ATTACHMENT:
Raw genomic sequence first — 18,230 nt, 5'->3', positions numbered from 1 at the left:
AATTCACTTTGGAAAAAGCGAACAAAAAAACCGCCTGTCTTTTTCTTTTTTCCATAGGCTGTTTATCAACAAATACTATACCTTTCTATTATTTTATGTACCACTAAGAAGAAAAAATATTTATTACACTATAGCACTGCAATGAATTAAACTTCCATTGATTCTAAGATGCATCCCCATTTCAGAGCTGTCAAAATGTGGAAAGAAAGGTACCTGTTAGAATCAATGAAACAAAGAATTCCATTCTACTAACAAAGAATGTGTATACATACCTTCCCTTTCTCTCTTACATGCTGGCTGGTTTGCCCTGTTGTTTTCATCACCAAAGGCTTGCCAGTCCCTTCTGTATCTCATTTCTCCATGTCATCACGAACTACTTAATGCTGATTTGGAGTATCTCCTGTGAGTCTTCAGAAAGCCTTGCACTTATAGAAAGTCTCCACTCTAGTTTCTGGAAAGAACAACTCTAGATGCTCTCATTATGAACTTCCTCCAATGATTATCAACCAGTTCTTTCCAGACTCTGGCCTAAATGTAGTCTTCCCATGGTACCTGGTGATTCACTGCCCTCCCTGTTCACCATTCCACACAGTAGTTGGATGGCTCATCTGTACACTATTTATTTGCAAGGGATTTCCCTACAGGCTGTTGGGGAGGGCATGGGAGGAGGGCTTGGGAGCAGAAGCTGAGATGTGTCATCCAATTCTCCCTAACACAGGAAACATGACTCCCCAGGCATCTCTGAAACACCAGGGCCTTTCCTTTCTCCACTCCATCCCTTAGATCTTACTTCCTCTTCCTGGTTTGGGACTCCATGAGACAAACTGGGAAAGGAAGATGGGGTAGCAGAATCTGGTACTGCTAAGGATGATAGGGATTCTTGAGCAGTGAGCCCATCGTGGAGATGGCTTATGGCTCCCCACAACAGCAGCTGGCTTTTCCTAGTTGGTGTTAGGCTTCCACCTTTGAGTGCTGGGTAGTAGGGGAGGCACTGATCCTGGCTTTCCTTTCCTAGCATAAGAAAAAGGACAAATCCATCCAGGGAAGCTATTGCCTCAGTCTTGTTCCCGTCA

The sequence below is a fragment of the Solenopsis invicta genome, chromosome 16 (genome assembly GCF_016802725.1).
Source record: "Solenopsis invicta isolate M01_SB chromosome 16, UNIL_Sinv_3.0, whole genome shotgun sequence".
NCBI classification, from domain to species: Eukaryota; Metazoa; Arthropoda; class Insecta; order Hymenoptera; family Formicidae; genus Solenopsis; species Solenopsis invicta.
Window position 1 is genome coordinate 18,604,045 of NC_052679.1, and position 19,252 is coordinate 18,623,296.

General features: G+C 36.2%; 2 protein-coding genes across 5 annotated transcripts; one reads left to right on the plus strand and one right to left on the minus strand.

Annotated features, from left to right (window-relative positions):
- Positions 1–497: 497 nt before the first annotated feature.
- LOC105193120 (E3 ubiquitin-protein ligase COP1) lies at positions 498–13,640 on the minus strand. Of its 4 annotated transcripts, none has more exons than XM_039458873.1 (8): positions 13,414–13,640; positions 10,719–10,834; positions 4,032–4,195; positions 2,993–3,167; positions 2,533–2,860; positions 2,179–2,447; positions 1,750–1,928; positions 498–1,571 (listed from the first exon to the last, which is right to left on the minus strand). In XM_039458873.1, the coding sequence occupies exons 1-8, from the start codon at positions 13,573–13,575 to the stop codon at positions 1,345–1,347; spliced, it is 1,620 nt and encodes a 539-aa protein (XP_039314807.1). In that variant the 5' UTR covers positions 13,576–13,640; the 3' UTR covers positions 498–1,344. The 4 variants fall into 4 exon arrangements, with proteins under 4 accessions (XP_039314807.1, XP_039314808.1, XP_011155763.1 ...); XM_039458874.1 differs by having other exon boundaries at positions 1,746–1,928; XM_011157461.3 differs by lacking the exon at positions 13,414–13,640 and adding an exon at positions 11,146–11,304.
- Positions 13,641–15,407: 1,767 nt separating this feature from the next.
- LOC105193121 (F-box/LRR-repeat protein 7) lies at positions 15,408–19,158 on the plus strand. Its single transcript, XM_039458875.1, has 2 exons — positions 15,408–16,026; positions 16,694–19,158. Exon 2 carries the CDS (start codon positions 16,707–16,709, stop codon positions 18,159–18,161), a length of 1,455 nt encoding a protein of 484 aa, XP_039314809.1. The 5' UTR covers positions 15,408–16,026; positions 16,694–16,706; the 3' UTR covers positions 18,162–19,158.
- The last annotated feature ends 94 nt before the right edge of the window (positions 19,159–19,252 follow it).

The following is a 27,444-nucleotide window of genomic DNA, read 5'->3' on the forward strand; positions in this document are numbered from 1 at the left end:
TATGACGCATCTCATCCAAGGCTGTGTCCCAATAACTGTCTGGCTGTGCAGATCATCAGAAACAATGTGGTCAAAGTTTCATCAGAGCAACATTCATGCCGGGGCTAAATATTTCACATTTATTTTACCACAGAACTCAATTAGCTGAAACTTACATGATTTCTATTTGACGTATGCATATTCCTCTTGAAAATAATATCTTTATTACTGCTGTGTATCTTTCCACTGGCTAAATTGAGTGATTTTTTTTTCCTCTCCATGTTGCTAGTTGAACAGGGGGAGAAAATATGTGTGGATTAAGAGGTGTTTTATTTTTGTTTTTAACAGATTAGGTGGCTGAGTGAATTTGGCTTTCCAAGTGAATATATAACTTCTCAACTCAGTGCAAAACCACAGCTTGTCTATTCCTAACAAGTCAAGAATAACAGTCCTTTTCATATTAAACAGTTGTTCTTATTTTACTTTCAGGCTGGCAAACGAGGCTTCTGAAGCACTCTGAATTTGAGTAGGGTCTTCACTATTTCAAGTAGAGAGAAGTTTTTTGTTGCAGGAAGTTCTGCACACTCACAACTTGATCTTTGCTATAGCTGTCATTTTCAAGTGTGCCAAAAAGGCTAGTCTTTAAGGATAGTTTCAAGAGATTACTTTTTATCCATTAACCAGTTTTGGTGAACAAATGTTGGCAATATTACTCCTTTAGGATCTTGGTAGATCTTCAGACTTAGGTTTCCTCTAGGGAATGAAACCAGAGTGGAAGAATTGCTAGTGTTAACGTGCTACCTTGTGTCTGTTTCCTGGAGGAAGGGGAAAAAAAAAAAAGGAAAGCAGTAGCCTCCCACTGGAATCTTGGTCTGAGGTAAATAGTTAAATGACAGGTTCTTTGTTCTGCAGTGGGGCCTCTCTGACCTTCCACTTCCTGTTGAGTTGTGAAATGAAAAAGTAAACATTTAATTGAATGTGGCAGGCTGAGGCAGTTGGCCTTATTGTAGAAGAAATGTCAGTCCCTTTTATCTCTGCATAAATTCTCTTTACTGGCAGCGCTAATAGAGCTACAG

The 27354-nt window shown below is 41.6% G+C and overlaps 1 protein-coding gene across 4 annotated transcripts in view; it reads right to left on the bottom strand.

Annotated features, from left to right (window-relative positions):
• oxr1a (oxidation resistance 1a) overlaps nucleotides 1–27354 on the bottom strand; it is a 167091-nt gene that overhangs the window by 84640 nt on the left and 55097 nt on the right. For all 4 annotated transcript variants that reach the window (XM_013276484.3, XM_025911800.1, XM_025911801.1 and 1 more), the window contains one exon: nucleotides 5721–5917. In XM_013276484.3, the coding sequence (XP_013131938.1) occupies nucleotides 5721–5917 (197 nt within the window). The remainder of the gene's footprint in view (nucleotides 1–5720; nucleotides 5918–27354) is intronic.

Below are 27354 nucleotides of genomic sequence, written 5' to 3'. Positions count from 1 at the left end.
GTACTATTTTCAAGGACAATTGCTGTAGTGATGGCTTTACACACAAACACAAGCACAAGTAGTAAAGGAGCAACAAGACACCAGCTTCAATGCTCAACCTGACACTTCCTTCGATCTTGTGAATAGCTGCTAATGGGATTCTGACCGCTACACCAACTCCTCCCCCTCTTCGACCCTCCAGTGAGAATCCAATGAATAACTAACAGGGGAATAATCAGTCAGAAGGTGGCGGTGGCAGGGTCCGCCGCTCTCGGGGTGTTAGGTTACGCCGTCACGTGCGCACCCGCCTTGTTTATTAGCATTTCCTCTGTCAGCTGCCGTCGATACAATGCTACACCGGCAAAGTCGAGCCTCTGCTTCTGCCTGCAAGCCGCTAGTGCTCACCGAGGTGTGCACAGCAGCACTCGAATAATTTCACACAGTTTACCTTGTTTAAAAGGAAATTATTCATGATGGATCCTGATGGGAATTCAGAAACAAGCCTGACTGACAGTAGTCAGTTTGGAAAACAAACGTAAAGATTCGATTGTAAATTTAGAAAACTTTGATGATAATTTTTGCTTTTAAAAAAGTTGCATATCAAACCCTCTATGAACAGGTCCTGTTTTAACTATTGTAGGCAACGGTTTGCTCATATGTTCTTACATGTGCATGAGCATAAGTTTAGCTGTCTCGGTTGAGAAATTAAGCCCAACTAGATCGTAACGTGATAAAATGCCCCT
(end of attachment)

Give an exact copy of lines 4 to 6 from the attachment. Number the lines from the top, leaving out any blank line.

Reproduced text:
Source record: "Solenopsis invicta isolate M01_SB chromosome 16, UNIL_Sinv_3.0, whole genome shotgun sequence".
NCBI classification, from domain to species: Eukaryota; Metazoa; Arthropoda; class Insecta; order Hymenoptera; family Formicidae; genus Solenopsis; species Solenopsis invicta.
Window position 1 is genome coordinate 18,604,045 of NC_052679.1, and position 19,252 is coordinate 18,623,296.